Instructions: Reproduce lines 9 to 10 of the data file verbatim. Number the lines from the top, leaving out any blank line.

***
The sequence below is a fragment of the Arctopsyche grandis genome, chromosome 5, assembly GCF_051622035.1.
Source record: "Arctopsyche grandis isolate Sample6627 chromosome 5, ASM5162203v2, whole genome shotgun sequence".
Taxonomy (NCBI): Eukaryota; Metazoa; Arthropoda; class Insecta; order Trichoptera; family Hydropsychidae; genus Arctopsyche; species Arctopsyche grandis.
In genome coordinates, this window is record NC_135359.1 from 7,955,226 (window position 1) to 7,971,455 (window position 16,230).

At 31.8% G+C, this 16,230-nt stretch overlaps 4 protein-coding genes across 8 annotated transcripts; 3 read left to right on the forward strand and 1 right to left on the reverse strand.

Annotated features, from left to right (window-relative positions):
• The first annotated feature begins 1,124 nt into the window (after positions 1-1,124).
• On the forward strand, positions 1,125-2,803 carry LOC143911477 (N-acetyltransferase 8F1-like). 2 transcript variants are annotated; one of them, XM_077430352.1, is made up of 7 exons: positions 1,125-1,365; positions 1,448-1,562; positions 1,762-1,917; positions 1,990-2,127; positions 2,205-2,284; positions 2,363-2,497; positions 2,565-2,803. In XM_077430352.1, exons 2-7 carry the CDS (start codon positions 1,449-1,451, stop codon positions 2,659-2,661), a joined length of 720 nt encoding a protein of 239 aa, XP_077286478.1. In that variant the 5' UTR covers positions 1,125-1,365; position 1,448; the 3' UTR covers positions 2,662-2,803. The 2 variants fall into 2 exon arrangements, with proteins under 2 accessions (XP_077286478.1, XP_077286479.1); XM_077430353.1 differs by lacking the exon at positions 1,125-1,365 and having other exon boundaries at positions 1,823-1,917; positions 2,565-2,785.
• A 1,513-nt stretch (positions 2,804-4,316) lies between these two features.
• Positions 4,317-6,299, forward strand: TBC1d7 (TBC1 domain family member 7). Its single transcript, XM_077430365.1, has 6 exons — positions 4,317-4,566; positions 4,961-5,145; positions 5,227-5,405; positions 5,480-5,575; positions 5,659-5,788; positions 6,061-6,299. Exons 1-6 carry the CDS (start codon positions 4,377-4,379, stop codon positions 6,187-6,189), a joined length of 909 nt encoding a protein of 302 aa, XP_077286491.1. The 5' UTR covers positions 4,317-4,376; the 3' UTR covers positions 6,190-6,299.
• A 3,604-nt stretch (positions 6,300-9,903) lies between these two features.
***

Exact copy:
• A 1,513-nt stretch (positions 2,804-4,316) lies between these two features.
• Positions 4,317-6,299, forward strand: TBC1d7 (TBC1 domain family member 7). Its single transcript, XM_077430365.1, has 6 exons — positions 4,317-4,566; positions 4,961-5,145; positions 5,227-5,405; positions 5,480-5,575; positions 5,659-5,788; positions 6,061-6,299. Exons 1-6 carry the CDS (start codon positions 4,377-4,379, stop codon positions 6,187-6,189), a joined length of 909 nt encoding a protein of 302 aa, XP_077286491.1. The 5' UTR covers positions 4,317-4,376; the 3' UTR covers positions 6,190-6,299.